Have you ever wondered why some vacuum cleaners seem to pick up dirt and debris easily while others struggle to pick up even the smallest particles? The answer is in the machine’s suction power or airflow.
If you own a vacuum cleaner or are looking to buy one, knowing how important airflow is can make all the difference in how clean your home is.
In this article, I will talk about how suction power is measured and why it is important.
I will also give you tips on how to choose a vacuum cleaner with the best airflow for your needs.
So get ready to breathe easier when your home is clean.
Understanding Airflow and Suction Power in Vacuum Cleaners
Airflow versus Suction Power
Airflow and suction power are two important factors that determine how well a vacuum cleaner cleans.
Airflow is the amount of air that the vacuum motor can move, and it is measured in cubic feet per minute (CFM).
Suction power, on the other hand, is measured in millimeters of water column or Pascals and shows how much force the motor can pull (Pa).
The ideal vacuum cleaner should have a balance of strong suction power and an abundance of airflow.
How Airflow Works in a Vacuum Cleaner
Airflow is created by the vacuum motor, which pulls air from the opening at the cleaning head or tool, through the vacuum cleaner and filter system, and then out through the exhaust port.
Without airflow, there is nothing to pull dirt in and carry it away, which is why suction alone is not effective in carpet cleaning.
Some vacuum cleaners have strong suction but low airflow, while others have strong airflow but weak suction.
For the best cleaning results, there needs to be a balance between the two requirements.
Airwatts: A Controversial Measurement
The term “airwatts” was made to find the “sweet spot” on the performance curve where suction power and airflow work together in the best way.
The formula for air watts is: Air Flow (in CFM) x Vacuum (in inches of water lift)/8.5 = Air Watts.
But there is some disagreement about whether this specification is helpful or just another rating that makes it hard for people to compare products.
Several factors impact airflow in a vacuum cleaner:
- The amount of suction developed by the suction motor
- Resistance in the filtration system as it traps dirt
- Total resistance in all air passages
- Design of the cleaning nozzle
- Turbulence in hoses and wands
- Restrictions on airflow where there are bends or other obstructions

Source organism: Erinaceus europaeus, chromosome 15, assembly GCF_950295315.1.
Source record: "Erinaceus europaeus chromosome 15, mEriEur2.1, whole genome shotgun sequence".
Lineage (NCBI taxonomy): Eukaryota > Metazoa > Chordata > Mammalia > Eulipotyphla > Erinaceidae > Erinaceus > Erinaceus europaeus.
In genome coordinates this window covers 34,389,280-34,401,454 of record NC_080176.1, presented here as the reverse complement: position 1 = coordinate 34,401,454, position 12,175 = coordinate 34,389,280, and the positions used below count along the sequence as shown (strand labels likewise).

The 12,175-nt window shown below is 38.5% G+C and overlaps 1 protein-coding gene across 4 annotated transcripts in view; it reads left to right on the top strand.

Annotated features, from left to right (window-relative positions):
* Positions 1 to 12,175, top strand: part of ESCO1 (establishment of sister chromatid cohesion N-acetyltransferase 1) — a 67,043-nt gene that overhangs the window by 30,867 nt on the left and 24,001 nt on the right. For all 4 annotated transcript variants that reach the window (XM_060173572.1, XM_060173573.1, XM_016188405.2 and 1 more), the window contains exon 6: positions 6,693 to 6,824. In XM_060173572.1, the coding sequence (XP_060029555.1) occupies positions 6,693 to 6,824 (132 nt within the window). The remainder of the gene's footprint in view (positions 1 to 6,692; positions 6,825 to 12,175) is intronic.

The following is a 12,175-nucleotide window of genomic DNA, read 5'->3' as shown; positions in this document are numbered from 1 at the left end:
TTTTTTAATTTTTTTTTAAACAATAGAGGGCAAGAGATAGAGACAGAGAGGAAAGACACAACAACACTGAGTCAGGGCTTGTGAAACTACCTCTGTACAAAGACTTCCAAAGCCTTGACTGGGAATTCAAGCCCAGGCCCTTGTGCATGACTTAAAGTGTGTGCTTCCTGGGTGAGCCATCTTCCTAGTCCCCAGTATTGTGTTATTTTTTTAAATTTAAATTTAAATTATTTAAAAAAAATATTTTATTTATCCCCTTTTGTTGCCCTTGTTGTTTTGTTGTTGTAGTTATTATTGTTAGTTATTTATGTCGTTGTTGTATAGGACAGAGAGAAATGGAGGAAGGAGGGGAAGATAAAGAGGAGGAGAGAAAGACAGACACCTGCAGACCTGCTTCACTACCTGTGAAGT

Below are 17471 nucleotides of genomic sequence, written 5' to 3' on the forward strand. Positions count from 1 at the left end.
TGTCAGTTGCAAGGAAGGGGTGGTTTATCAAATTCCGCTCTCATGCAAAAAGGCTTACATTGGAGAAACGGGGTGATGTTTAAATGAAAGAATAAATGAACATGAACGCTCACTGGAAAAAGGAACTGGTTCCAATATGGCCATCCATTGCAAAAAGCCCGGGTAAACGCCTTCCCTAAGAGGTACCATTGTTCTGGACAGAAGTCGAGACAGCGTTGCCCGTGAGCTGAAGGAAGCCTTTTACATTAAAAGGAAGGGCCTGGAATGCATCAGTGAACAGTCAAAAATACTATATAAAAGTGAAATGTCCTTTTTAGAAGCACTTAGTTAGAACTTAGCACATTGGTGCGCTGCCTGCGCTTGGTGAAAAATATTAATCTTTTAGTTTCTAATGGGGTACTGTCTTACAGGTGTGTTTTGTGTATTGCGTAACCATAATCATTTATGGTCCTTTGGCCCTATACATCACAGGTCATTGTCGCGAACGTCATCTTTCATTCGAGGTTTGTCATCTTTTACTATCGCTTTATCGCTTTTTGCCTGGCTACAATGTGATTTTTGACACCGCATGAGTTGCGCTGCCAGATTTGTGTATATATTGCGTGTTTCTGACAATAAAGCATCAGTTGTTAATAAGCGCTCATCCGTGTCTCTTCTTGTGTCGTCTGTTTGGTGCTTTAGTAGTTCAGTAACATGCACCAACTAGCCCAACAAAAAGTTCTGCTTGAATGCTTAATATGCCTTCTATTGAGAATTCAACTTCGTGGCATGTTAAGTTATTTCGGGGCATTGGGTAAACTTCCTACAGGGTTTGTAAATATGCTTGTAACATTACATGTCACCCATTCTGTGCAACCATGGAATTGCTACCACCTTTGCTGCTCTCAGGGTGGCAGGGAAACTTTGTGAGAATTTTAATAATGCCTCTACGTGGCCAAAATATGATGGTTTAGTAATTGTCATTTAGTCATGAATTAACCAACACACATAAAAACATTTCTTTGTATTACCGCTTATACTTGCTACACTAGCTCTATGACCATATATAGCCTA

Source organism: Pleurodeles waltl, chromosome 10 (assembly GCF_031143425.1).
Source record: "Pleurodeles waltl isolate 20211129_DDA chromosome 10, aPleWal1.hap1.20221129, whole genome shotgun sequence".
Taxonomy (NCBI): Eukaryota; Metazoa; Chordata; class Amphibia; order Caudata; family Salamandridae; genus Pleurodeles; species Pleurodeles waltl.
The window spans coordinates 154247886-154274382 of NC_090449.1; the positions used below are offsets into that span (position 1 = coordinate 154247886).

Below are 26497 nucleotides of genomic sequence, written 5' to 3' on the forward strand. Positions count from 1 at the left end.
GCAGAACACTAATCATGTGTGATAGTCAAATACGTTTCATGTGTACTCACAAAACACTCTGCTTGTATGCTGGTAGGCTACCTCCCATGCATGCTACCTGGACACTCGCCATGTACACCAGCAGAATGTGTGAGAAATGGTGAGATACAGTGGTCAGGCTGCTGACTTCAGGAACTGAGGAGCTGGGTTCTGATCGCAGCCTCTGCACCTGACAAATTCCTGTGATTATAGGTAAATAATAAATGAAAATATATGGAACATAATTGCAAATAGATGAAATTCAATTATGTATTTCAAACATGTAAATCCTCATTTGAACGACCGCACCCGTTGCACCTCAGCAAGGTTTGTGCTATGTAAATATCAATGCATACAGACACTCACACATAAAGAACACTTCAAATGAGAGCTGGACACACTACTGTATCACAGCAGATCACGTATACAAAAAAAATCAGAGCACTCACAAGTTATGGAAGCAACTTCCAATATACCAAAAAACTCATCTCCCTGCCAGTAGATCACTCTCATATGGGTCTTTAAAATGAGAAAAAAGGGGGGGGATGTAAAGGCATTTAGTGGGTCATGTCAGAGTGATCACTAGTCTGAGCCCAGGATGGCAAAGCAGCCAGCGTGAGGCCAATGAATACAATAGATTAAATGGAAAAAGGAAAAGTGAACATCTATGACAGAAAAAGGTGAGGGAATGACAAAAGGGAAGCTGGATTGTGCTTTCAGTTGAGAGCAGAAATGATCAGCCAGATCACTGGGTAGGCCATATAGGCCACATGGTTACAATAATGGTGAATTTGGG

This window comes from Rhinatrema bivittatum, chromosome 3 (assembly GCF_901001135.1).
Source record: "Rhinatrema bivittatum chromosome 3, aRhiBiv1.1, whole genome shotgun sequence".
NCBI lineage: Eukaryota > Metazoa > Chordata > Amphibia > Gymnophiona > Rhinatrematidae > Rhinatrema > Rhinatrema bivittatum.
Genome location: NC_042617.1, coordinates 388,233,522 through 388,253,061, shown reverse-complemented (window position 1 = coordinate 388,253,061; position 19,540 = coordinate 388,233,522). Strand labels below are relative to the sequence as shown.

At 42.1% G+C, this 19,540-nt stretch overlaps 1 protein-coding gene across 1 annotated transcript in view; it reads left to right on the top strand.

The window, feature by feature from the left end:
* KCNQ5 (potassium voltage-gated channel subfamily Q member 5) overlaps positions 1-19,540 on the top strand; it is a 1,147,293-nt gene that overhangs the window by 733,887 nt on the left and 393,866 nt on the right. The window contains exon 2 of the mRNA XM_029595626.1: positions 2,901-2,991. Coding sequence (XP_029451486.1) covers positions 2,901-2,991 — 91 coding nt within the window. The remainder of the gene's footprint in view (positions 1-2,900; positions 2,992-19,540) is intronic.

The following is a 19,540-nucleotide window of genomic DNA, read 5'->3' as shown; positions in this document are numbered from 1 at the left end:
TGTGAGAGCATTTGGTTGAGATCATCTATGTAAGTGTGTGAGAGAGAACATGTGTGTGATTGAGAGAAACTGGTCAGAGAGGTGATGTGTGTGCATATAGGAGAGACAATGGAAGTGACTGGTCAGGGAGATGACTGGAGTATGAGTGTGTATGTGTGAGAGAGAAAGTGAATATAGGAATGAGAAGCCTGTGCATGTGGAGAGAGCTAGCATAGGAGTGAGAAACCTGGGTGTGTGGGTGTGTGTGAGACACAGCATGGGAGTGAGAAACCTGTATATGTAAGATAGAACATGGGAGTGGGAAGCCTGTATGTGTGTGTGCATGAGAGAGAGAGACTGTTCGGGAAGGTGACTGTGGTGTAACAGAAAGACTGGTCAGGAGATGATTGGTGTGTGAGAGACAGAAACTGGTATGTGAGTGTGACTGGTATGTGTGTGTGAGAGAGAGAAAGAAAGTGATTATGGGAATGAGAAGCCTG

- The distance and cross-sectional area of passages through which air must travel through the system
- The quality of paper bags used in vacuum cleaners
- Accumulated debris
A good-quality paper bag that filters well will let more air through than a cheap paper bag that does not filter well.
When debris builds up, airflow can drop from 2.3 m3/min (80 cfm) to as low as 0.85 m3/min (30 cfm).
Design and Airflow in Vacuum Cleaners
Airflow is the most important factor in figuring out how well a vacuum cleaner can clean.
It refers to how fast air moves through the vacuum cleaner or central vacuum system and is usually measured in cubic feet per minute (CFM).
The suction motor lowers the pressure of the air, which makes the air move.
The easier it is for the air to flow, the better the cleaning performance.
Airflow and Suction: Key Factors in Vacuum Performance
Dirt is moved into the bag or dirt container by a combination of airflow and agitation.
Most of the time, the airflow rating is found by measuring how fast air moves through a vacuum cleaner without a hose or attachments.
While the airflow rating is not a direct rating of the power of the suction motor, it is affected by its suction.
For any given airflow, the speed of moving air is inversely proportional to resistance.
Suction refers to the vacuum motor’s force that generates “pull” of air into the machine.
Airflow is different from suction, but the two are related.
Both suction and airflow are important for figuring out if a vacuum has enough power to be a good cleaning tool instead of a cheap one.
Considerations When Choosing a Vacuum Cleaner